‘Municipalist’ movements from all over Europe met in the Serbian capital last weekend to exchange ideas and plan a common strategy against deeply entrenched political structures in their home countries.
Municipalist activists from all over Europe descended on Belgrade in Serbia at the weekend for the fifth Fearless Cities conference, an event that seeks to elevate the discussion about the role that grassroots city-based groups can play in countering entrenched political structures and the rise of the far right.
The conference last weekend was hosted by activists from Serbia’s Let’s Not Drown Belgrade [#Ne_davimo_Beograd], which was formed in 2014 to oppose a massive development project on the riverbank of the Serbian capital.
The global municipalist movement met for the first time at the Fearless Cities Summit in Barcelona, Spain, in June 2017, at the invitation of Barcelona En Comú, with the stated goal of “radicalizing democracy, feminizing politics and standing up to the far right”.
In a world in which it says “fear and inequalities are being twisted into hate, the movement says it is “standing up to defend human rights, democracy and the common good”.
“It is a good opportunity to see how both smaller and bigger European cities are doing, and how we are actually on the same page for how we want to introduce citizens to decision-making,” Radomir Lazovic, one of the founders of Ne Davimo Beograd, said.
“We are against the privatization and commercialisation of public assets, and we want to develop cities that belong to us, as citizens,” he told BIRN.
Besides opposing the Belgrade Waterfront, Ne Davimo Beograd has supported months of protests in the Serbian capital against the government of President Aleksandar Vucic.
The “1of 5 million” movement launched a series of protests on December 8 last year, demanding that Vucic and his governing Serbian Progressive Party resign, as well as more media freedom and fair elections.
At the event in Belgrade, one of the panels gathered individuals from all over the Balkans, including North Macedonia, Albania and Croatia, to discuss the rise of local movements in their respective countries, and whether these movements actually have the potential to affect real change.
Many panelists emphasized that in their home cities, members of the public often didn’t even know that they had neighbourhood councils and could have a real say in matters affecting their cities and towns.
“Connecting and expanding our knowledge on the practices we are interested in is important, especially at a time when we see that right-wing formations and political parties are much better organized, much better mobilized and much more present in the general media with a higher impact on the general public,” said Ivana Dragsic, from the Skopje-based organization, #Freedom_Square.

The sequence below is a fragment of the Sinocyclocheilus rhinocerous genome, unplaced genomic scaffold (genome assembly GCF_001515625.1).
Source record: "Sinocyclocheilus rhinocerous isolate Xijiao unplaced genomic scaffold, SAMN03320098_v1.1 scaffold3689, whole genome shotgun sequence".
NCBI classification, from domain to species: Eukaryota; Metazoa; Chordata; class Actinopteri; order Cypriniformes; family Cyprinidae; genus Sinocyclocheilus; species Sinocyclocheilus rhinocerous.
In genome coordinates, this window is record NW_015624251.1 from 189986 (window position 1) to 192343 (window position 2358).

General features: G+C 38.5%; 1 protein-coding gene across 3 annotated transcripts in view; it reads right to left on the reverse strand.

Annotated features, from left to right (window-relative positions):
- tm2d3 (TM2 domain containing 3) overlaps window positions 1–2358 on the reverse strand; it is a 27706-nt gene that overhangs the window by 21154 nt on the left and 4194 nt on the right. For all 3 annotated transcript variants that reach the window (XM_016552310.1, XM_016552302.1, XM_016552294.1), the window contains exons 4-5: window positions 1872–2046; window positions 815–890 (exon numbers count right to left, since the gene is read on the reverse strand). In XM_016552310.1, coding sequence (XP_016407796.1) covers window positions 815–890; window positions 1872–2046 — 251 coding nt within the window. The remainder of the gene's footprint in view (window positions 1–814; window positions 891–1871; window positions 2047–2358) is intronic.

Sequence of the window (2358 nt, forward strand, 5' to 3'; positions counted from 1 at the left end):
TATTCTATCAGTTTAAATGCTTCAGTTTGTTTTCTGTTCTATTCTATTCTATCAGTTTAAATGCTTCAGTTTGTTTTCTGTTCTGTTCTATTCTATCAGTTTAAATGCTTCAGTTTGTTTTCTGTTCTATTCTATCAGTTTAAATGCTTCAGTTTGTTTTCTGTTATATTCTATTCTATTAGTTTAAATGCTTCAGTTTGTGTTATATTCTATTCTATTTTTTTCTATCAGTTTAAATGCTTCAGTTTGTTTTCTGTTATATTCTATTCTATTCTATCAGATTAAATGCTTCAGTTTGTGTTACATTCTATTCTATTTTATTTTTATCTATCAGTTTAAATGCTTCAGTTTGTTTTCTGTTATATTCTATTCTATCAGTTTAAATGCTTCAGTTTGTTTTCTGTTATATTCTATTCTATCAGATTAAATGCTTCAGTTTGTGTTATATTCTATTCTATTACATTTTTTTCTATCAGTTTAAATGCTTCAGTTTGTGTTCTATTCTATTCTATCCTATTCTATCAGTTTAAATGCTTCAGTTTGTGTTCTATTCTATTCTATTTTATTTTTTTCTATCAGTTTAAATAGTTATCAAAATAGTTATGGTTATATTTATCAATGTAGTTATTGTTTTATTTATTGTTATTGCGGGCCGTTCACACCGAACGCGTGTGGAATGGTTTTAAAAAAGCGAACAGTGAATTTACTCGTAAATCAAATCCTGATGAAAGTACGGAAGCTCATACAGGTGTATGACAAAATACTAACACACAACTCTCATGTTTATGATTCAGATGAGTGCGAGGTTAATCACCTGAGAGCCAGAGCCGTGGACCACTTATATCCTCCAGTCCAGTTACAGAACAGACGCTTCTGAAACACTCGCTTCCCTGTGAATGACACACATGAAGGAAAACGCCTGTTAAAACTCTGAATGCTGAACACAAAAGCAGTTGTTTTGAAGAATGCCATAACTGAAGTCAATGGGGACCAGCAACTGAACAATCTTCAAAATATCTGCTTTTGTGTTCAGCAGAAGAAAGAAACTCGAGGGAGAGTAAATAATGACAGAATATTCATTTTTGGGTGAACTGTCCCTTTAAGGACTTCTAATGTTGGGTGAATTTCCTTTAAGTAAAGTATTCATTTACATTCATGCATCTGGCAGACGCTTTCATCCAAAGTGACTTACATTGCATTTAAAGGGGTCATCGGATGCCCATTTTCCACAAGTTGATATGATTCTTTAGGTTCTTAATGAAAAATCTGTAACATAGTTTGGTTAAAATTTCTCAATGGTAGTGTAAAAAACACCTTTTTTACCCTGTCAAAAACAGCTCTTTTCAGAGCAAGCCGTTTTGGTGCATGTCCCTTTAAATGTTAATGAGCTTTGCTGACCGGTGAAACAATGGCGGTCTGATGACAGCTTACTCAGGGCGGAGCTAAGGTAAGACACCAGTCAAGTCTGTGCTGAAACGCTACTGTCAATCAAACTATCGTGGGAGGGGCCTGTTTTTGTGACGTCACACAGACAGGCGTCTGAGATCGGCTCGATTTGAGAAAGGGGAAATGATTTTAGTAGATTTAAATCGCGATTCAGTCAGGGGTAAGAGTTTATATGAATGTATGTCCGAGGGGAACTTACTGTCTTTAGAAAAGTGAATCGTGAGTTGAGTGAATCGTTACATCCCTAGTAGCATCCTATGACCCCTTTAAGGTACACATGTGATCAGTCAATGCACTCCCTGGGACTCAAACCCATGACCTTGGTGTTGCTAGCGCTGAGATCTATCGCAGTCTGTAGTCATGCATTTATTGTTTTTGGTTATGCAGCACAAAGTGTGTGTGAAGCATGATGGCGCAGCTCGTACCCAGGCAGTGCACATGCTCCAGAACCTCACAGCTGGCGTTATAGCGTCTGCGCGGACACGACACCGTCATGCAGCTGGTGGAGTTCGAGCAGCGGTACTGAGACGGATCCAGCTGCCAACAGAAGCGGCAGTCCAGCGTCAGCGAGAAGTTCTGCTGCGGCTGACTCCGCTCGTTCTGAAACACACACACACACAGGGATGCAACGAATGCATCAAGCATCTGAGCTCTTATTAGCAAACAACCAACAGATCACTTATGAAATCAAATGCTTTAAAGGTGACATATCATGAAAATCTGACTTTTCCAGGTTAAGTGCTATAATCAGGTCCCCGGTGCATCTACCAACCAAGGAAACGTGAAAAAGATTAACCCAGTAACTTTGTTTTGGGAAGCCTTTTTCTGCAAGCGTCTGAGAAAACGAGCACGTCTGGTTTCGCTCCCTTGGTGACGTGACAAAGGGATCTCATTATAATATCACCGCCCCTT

How municipalist movements can help shape the future of European politics was the main topic of discussion in #Belgrade.
“Municipalism” emphasises the importance of allowing cities and towns to make their own decisions on issues like affordable housing, sustainable environmental policies and transparency.
“Political parties have a problem because they … don’t follow the real process of societies,” said Ana Méndez de Andés, a member of the organization Ahora Madrid.
“Municipalism looks at other ways of organizing. It’s about understanding that there is a need to change institutions and open up radical democratic processes starting from a scale that is closer to the citizens,” she told BIRN.
Speakers from groups such as OccupyGaguta in Moldova, The City is For All in Hungary and Organized Society S.O.S. in Romania also presented their views at the conference, highlighting issues like participatory democracy, evictions, and environmental campaigns.
“I am here in the Balkans because, as a Romanian, I can learn more about the experience in Southeastern Europe than I can from Western countries,” said Adrian Dohotaru, an MP in Romania and a member of Organized Society S.O.S.
“We have a similar experience of commodification and privatization of public goods, a neoliberal system and in order to reverse this, we need to provide better policies against corruption.”
Environmental justice was addressed by several speakers, including members of Keep Upright, KOD, from Montenegro, and Zagreb je NAS! [Zagreb is us], from Croatia.
Other organizations like Spasi Sofia [Save Sofia] focus on promoting good quality public transport and green public spaces in the Bulgarian capital.
“When the local government in Sofia canceled a big tramway project for the city we said: ‘This is enough. We have to really vote for ourselves because we love the city and we have to do something about it,’” said Andrej Zografski, from Spasi Sofia.
“We have to learn from each other because we don’t have any other allies than ourselves,” he added.
Opportunities to learn about issues specific to Belgrade were also offered at the conference, including tours of the Belgrade Waterfront and of the Kaludjerica settlment, which is often referred to as an illegal settlement due to the number of buildings built there without permits.
Workshops to learn about different issues facing people in Serbia, like LGBT rights and the construction of hydro-power plants against public will, were offered as well.
One of the discussions at the Belgrade event addressed the feminization of politics within a global context.
Speakers from Colombia, Spain, Serbia and Croatia discussed the challenges of women trying to navigate and change patriarchal political systems.
“If we don’t have a feminization of politics, we’ll lose many voices that are important in politics and, unless we change this, it’ll be difficult for these people to participate on equal terms with others,” said Laura Roth, a member of Barcelona en Comú.
“This means distributing responsibilities in different ways and trying to break traditional gender.